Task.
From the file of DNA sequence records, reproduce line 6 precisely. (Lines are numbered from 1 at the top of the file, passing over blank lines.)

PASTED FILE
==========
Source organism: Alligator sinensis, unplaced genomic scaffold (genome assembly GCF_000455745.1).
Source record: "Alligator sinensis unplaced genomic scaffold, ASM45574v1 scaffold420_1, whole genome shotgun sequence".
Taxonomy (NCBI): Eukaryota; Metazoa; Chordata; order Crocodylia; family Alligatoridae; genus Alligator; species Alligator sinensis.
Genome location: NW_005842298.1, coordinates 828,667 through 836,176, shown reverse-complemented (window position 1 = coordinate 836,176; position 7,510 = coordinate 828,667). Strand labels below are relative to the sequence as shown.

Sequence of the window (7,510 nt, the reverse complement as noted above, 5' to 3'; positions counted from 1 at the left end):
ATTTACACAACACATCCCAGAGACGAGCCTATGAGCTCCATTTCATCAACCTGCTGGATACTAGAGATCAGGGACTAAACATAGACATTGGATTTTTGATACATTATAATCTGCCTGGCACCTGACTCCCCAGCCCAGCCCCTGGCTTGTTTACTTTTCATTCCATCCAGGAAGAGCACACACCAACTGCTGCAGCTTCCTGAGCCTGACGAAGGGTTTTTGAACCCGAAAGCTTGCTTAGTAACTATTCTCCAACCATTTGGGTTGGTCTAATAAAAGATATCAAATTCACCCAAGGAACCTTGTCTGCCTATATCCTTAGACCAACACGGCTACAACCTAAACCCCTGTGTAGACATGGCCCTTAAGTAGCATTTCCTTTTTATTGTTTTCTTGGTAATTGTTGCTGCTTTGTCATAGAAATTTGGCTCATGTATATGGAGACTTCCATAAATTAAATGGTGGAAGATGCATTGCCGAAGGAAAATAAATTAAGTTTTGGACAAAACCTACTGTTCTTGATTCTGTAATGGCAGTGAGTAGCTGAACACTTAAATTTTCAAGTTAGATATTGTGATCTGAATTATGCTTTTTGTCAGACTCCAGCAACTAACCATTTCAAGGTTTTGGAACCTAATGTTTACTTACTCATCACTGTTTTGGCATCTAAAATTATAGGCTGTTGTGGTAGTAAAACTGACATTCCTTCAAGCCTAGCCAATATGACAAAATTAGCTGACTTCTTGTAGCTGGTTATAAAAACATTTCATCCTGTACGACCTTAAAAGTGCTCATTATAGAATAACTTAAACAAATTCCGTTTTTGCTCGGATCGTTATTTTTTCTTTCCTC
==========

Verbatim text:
ATTTACACAACACATCCCAGAGACGAGCCTATGAGCTCCATTTCATCAACCTGCTGGATACTAGAGATCAGGGACTAAACATAGACATTGGATTTTTGATACATTATAATCTGCCTGGCACCTGACTCCCCAGCCCAGCCCCTGGCTTGTTTACTTTTCATTCCATCCAGGAAGAGCACACACCAACTGCTGCAGCTTCCTGAGCCTGACGAAGGGTTTTTGAACCCGAAAGCTTGCTTAGTAACTATTCTCCAACCATTTGGGTTGGTCTAATAAAAGATATCAAATTCACCCAAGGAACCTTGTCTGCCTATATCCTTAGACCAACACGGCTACAACCTAAACCCCTGTGTAGACATGGCCCTTAAGTAGCATTTCCTTTTTATTGTTTTCTTGGTAATTGTTGCTGCTTTGTCATAGAAATTTGGCTCATGTATATGGAGACTTCCATAAATTAAATGGTGGAAGATGCATTGCCGAAGGAAAATAAATTAAGTTTTGGACAAAACCTACTGTTCTTGATTCTGTAATGGCAGTGAGTAGCTGAACACTTAAATTTTCAAGTTAGATATTGTGATCTGAATTATGCTTTTTGTCAGACTCCAGCAACTAACCATTTCAAGGTTTTGGAACCTAATGTTTACTTACTCATCACTGTTTTGGCATCTAAAATTATAGGCTGTTGTGGTAGTAAAACTGACATTCCTTCAAGCCTAGCCAATATGACAAAATTAGCTGACTTCTTGTAGCTGGTTATAAAAACATTTCATCCTGTACGACCTTAAAAGTGCTCATTATAGAATAACTTAAACAAATTCCGTTTTTGCTCGGATCGTTATTTTTTCTTTCCTC